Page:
Spotted winged drosophila could be problematic in small fruit

A spotted wing drosophila adult on a blackberry leaf

PHOTO: Ric Bessin, UK extension entomologist.
Lexington, Ky.

As many small fruits begin to ripen, home gardeners need to be on the lookout for a new insect pest, said Ric Bessin, extension entomologist with the University of Kentucky College of Agriculture, Food and Environment.

Spotted wing drosophila was detected for the first time in two UK integrated pest management traps in 2012. This year, the fruit fly first appeared in the state at the end of June and was causing problems for berry producers by the middle of July. Bessin said he’s received reports of the insect from all over the state. While the fruit fly’s primary target is small fruits, including berries and grapes, it is also known to attack cherries, tomatoes and peaches in other states.

“Fortunately, all of the state’s strawberries and most of the blueberry crop were already harvested before it appeared this year,” Bessin said. “Later season berries, including blackberries and raspberries, are going to be extremely susceptible.”

The spotted wing drosophila differs from other fruit flies in that the females will slice into nearly ripe, healthy fruit and lay their eggs just below the fruit skin. Other fruit flies are typically attracted to rotting or overripe fruits or vegetables.

A spotted wing drosophila can complete a generation in as little as a week and is so tiny that growers may not notice they have a problem until the fruit starts to soften or maggots emerge.

Spotted wing drosophilas are most active when temperatures are between 68 and 86 degrees Fahrenheit.

Gardeners, who want to maintain yields in their small crops, have a couple of insecticides available to them. However, they need to make sure they carefully read the product’s label and follow the pre-harvest intervals, which is the time between insecticide application and when the fruit can safely be harvested, Bessin said.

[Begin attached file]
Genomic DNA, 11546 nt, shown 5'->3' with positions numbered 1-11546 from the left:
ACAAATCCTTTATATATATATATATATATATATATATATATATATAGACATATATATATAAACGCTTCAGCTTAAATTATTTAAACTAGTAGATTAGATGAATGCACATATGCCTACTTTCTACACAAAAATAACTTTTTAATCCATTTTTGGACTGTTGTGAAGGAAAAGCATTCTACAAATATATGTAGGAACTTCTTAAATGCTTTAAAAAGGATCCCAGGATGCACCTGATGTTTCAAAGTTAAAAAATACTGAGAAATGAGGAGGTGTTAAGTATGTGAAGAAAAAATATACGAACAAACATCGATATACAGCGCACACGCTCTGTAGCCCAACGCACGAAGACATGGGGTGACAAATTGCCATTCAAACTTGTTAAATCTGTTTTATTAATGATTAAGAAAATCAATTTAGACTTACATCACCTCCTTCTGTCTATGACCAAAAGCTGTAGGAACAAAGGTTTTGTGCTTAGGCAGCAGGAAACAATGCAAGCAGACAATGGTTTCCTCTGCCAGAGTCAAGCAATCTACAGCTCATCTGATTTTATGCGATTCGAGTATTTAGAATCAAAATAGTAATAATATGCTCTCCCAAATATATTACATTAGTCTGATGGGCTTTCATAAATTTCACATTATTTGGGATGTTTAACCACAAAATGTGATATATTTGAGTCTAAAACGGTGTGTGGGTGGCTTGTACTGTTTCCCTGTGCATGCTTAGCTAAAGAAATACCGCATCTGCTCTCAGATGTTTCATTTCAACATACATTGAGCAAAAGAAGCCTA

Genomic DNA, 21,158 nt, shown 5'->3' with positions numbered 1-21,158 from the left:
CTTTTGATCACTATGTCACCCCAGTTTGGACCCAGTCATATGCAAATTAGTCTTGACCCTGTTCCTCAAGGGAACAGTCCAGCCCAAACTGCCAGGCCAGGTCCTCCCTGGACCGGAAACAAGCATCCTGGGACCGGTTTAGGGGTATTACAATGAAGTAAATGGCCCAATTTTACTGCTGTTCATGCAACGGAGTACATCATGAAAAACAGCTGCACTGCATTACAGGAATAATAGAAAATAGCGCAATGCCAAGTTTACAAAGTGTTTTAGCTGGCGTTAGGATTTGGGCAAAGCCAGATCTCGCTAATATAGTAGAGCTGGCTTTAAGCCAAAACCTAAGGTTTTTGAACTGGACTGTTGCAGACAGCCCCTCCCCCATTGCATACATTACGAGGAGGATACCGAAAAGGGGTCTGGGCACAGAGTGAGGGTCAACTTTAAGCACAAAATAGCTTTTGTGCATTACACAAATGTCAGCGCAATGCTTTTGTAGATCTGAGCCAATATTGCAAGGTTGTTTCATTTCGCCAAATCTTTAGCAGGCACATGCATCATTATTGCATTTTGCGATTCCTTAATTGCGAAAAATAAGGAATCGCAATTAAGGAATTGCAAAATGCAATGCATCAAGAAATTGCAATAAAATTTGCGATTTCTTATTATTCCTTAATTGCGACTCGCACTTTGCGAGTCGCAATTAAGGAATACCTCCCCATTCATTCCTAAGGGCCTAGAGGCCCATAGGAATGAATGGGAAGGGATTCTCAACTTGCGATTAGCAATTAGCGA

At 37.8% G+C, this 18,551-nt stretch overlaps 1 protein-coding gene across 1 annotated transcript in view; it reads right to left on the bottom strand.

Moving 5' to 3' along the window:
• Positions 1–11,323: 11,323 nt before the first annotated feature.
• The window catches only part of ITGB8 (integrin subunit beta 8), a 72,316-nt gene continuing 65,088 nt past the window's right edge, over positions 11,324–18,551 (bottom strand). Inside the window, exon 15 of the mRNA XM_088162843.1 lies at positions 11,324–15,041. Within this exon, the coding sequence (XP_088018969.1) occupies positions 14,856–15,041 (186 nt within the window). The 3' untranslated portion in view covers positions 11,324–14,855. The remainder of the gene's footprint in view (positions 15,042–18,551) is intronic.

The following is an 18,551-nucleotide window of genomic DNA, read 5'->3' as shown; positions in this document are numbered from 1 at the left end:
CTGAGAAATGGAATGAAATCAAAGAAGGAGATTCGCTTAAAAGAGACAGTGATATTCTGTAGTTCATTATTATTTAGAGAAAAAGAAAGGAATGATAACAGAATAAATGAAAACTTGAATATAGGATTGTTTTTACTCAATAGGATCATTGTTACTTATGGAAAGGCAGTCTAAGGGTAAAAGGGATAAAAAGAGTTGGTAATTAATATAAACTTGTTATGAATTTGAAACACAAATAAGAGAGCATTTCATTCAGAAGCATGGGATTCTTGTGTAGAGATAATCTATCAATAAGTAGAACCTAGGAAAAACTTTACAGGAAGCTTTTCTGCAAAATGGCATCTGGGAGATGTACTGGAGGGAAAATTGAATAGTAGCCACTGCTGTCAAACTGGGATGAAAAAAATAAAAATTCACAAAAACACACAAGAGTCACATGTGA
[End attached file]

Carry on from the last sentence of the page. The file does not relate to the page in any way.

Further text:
Gardeners should remove overripe and damaged berries from around their plants at least every other day, as they could be infested with the insect. Burying infested fruit is not helpful, as the insect has been known to emerge from the soil after very deep burials. To kill spotted wing drosophila, place infested fruit in clear plastic bags and leave the bags in the sun.

The insect appears to overwinter very well in the United States and will develop on wild host plants including wild brambles, pokeweed and honeysuckle. Removing these plants from the landscape should help home gardeners keep pest populations to a minimum, Bessin said.

The UK Cooperative Extension Service has two publications related to spotted wing drosophila biology, identification, monitoring and management. They are available at http://www2.ca.uky.edu/entomology/entfacts/entfactpdf/ef229.pdf and http://www2.ca.uky.edu/entomology/entfacts/entfactpdf/ef230.pdf and local extension offices.

Contact: 

Ric Bessin, 859-257-7456

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